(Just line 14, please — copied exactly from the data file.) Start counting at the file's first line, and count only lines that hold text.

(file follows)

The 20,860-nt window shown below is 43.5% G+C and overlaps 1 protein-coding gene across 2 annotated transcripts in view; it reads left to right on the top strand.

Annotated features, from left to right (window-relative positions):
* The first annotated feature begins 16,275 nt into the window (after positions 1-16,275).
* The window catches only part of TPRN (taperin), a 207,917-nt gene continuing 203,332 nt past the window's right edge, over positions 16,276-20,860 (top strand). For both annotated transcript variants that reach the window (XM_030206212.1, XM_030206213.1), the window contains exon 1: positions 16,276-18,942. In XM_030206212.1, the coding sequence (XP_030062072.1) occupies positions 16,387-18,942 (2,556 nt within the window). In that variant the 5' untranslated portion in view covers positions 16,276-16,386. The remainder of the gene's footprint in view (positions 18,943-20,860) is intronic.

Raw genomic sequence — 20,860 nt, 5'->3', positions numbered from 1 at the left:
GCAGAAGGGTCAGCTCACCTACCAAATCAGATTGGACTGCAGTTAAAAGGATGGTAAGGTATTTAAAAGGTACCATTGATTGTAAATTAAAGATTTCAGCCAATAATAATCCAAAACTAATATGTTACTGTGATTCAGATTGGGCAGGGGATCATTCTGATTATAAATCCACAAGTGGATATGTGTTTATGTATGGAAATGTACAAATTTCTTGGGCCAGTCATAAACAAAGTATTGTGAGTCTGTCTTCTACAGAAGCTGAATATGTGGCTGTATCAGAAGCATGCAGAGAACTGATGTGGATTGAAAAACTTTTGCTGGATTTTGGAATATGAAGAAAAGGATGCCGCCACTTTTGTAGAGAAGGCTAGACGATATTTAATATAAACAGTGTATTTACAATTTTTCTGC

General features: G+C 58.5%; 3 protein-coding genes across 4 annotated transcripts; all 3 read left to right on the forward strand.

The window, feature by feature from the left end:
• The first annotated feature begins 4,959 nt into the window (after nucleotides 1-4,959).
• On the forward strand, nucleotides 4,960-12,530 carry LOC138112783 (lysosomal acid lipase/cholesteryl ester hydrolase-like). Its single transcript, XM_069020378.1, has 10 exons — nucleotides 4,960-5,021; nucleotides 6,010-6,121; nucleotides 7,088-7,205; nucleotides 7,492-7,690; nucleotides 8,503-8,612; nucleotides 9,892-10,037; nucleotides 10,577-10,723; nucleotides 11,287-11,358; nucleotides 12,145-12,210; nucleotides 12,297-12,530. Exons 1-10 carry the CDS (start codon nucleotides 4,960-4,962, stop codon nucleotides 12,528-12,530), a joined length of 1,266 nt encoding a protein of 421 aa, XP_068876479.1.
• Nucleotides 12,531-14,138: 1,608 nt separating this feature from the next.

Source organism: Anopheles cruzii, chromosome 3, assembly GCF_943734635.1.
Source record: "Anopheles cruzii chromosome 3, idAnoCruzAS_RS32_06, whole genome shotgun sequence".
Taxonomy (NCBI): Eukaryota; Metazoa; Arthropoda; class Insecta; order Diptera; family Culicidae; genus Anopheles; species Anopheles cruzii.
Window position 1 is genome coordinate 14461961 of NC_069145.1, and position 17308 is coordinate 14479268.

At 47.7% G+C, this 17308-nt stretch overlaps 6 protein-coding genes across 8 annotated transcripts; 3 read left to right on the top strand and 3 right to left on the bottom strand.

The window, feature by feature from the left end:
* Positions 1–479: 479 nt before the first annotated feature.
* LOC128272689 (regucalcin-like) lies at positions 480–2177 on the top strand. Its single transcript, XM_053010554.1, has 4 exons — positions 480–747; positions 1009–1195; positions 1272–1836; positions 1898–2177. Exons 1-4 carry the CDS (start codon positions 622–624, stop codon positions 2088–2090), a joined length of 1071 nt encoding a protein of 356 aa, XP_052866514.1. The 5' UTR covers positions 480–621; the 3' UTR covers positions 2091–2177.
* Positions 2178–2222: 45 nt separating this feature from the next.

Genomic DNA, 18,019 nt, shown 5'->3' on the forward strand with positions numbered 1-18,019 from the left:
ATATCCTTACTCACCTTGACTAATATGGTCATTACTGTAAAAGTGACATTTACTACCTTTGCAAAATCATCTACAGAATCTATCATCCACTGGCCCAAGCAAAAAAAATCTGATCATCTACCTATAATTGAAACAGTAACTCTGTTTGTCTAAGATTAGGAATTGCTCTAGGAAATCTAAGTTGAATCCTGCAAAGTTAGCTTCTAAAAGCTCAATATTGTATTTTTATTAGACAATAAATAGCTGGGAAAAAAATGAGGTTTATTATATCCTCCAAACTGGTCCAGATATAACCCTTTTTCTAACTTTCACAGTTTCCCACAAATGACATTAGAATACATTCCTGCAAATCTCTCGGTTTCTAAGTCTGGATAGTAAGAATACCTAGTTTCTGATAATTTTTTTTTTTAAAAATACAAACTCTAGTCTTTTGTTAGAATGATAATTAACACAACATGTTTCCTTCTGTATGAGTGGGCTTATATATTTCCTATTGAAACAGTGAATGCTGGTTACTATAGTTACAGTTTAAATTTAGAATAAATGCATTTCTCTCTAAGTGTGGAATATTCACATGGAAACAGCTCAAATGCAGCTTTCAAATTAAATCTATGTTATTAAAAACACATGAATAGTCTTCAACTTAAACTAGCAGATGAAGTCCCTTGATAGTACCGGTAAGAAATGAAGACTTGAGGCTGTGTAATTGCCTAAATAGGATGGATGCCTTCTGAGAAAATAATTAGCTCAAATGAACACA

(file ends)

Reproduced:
Taxonomy (NCBI): Eukaryota; Metazoa; Arthropoda; class Insecta; order Diptera; family Culicidae; genus Anopheles; species Anopheles cruzii.